Embedding information literacy skills as employability attributes
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There is clear evidence that graduates, in general, lack the personal skills, attitudes and behaviors needed for success in the workplace. For university students, gaining employability skills such as information literacy, reflective thinking and writing skills throughout their education is now more important than ever. British Universities have been increasingly investing in various strategies to ensure that their graduates are fully equipped with knowledge and transferable skills and are able to respond to the changing needs of the job market.
With the heightened need for our graduates to be employable, the focus has grown from academic literacy to include 'workplace literacy'. However, these two should not be considered separate entities but rather a development from one to the other.
At Middlesex University an intra-university team has built a framework to target the development of academic and information literacy as well as graduate employability. The team comprises staff from the School of Engineering and Information Sciences (EIS), the Learner Development Unit (LDU) and Learning Resources (LR). This paper aims to share our experiences at Middlesex University in devising such a collaborative strategy. We will also discuss the results of our work so far, including the changes which have been made and the results of a survey to show the impact on the students’ progress.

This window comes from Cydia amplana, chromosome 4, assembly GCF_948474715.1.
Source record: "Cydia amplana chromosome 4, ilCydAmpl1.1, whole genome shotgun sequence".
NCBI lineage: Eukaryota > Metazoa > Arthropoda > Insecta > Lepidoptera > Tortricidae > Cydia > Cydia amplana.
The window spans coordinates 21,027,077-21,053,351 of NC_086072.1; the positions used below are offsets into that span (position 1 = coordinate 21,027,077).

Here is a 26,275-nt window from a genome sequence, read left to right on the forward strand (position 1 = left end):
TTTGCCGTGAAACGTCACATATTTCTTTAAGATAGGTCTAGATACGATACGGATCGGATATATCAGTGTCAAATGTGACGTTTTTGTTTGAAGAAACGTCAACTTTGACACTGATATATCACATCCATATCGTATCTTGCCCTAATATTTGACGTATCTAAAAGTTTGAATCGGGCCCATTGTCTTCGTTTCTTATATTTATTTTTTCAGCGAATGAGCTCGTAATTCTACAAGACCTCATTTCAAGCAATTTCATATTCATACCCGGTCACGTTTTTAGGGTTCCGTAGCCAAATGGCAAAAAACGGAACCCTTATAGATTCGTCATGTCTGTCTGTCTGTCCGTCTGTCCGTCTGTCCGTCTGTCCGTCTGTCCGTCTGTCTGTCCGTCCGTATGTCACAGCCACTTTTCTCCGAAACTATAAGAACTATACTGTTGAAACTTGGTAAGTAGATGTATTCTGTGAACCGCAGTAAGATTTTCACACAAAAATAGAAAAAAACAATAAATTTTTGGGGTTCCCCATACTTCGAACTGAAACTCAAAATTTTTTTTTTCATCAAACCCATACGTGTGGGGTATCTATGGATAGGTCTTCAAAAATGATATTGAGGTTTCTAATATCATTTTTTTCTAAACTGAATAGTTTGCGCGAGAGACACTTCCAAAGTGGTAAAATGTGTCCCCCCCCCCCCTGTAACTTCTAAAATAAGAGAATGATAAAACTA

|Research Areas:||A. > School of Science and Technology > Computer Science
A. > School of Science and Technology > Computer Science > Artificial Intelligence group
A. > School of Science and Technology > Computer Science > Intelligent Environments Research Group
|Notes on copyright:||Reproduction allowed with prior written permission of author and full acknowledgement to ALISS.|
|Depositing User:||Adam Edwards|
|Date Deposited:||28 Aug 2012 14:13|
|Last Modified:||06 Dec 2016 17:25|
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